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dc.contributor.advisorTroll, Valentin
dc.contributor.authorO'Driscoll, Brian
dc.date.accessioned2016-12-01T15:05:53Z
dc.date.available2016-12-01T15:05:53Z
dc.date.issued2007
dc.identifier.citationBrian O'Driscoll, 'Quantitative studies of rock fabrics and textures in layered mafic intrusions of the British tertiary igneous province : implications for magma system emplacement and evolution', [thesis], Trinity College (Dublin, Ireland). Department of Geology, 2007, pp 322
dc.identifier.otherTHESIS 8289
dc.identifier.urihttp://hdl.handle.net/2262/78144
dc.description.abstractThis thesis examines and considers the processes which led to magmatic layering and associated planar and linear fabrics in mafic and ultramafic rocks of four igneous centres of the British (and Irish) Palaeogene Igneous Province. The intrusions studied are the Ardnamurchan Centre 3 Gabbros, the Rum Layered Suite, the Skye Druim Hain Layered Gabbros (all in NW Scotland) and the Carlingford Later Gabbros (in NE Ireland). The interpretations of layer formation have important implications for magma chamber processes, and for intrusion geometries and emplacement mechanisms. The study utilizes detailed field observations, modem methods of quantitative textural (Crystal Size Distribution; CSD) and rock microfabric (Anisotropy of Magnetic Susceptibility; AMS) analysis together with mineral-chemical data. AMS fabrics are typically carried by magnetite and are generally oriented parallel to visible macroscopic layer-parallel foliations. In the case of the Ardnamurchan and Rum intrusions, deformed structures in the layered rocks and consistently plunging orientations of magnetic lineations are interpreted as strong evidence for significant central subsidence of each body following initial emplacement. For the Ardnamurchan Centre 3 rocks, the combined evidence suggests that the intrusion is a composite lopolith and not a ring-dyke, as previously suggested. The close association of syn- magmatically deformed layering with inward-plunging magnetic lineations in parts of the Carlingford Later Gabbros suggests that this intrusion may also have undergone central subsidence, though less than at Ardnamurchan or Rum.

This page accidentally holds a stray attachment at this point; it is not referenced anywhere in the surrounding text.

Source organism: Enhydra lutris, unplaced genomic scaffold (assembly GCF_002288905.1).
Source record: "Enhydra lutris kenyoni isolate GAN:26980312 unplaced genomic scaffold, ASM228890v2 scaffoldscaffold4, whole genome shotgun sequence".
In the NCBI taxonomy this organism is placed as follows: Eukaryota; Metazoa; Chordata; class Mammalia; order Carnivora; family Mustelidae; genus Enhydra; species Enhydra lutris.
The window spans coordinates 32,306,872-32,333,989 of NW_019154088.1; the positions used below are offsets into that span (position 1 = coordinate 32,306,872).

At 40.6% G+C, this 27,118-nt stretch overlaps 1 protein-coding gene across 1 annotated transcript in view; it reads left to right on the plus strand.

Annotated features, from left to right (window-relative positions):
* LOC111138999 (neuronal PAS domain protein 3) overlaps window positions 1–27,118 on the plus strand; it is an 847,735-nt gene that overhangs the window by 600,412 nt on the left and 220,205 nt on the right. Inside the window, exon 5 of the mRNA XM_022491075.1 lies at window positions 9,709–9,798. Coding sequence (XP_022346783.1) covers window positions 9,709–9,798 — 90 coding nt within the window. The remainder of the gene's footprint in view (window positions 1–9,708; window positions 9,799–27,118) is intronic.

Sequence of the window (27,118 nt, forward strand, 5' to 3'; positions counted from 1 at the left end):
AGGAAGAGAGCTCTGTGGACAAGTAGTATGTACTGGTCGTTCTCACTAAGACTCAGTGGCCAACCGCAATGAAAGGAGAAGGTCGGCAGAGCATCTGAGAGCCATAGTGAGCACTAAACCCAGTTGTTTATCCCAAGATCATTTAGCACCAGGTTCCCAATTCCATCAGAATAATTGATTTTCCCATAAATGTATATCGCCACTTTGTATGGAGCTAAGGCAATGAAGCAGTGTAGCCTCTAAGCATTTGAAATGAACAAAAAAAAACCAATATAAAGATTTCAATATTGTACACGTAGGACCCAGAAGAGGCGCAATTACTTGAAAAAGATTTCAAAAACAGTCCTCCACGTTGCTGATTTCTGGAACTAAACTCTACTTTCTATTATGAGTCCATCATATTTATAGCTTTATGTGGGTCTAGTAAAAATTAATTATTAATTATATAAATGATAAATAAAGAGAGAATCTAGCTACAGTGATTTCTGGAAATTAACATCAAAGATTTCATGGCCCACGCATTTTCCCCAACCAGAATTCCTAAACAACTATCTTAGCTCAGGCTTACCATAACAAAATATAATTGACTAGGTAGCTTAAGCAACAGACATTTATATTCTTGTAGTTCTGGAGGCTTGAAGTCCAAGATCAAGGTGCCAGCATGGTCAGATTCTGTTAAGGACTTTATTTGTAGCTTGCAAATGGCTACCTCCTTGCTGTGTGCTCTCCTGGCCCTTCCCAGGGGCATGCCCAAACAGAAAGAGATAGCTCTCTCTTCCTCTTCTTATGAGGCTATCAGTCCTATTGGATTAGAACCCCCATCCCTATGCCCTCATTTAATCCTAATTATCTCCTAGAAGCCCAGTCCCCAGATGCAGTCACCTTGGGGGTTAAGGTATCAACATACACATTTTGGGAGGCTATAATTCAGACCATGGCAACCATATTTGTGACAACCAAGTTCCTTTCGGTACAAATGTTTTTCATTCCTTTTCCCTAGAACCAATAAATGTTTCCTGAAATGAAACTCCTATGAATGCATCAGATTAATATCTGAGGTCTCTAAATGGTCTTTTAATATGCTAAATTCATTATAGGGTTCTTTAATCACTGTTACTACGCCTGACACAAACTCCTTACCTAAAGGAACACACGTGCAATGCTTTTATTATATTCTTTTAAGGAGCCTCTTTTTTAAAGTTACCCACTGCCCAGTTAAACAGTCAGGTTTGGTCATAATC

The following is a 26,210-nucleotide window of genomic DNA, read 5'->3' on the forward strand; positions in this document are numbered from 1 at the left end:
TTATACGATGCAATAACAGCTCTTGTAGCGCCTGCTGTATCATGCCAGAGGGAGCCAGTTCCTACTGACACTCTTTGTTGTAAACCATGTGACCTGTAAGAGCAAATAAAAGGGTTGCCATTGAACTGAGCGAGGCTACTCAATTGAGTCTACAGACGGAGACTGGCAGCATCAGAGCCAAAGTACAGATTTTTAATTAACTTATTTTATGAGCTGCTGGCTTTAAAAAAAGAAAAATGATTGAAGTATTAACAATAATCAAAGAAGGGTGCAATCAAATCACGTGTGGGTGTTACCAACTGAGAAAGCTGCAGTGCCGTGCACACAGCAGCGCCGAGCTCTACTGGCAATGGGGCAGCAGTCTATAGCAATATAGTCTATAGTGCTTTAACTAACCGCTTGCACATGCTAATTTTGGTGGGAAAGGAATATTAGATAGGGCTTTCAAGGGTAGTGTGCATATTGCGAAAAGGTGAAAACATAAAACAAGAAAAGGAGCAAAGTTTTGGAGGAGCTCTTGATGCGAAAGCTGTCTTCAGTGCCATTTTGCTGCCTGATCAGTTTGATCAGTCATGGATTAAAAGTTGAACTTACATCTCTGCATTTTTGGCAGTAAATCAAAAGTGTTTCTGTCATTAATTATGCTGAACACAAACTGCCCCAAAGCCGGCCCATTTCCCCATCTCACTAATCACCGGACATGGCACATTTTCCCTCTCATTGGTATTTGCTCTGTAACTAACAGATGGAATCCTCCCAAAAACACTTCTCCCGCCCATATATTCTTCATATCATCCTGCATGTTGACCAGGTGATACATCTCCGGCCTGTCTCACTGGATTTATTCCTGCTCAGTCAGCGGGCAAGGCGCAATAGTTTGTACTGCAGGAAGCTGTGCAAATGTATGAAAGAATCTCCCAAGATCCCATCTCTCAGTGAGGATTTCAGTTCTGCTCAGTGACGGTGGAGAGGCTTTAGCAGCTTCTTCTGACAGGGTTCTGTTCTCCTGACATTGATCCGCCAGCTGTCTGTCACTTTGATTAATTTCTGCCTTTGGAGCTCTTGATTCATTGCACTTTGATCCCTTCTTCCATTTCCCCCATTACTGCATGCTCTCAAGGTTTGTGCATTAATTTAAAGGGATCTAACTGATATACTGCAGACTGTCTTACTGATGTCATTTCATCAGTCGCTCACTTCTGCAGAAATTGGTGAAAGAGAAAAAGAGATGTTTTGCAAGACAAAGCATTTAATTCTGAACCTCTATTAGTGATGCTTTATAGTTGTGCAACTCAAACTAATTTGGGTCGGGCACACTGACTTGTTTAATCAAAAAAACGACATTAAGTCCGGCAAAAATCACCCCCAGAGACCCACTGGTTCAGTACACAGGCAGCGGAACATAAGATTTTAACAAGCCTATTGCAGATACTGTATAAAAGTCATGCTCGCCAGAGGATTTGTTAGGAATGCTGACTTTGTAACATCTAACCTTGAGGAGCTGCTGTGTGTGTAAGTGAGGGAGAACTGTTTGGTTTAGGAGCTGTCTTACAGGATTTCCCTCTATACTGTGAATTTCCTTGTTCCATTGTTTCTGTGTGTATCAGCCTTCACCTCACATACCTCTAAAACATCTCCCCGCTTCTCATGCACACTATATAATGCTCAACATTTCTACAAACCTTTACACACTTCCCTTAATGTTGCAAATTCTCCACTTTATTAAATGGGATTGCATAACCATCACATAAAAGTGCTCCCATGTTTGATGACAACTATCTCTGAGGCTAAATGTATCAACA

dc.format1 volume
dc.language.isoen
dc.publisherTrinity College (Dublin, Ireland). Department of Geology
dc.relation.isversionofhttp://stella.catalogue.tcd.ie/iii/encore/record/C__Rb13214932
dc.subjectGeology, Ph.D.
dc.subjectPh.D. Trinity College Dublin
dc.titleQuantitative studies of rock fabrics and textures in layered mafic intrusions of the British tertiary igneous province : implications for magma system emplacement and evolution
dc.typethesis
dc.type.supercollectionthesis_dissertations
dc.type.supercollectionrefereed_publications
dc.type.qualificationlevelDoctoral
dc.type.qualificationnameDoctor of Philosophy (Ph.D.)
dc.rights.ecaccessrightsopenAccess
dc.format.extentpaginationpp 322
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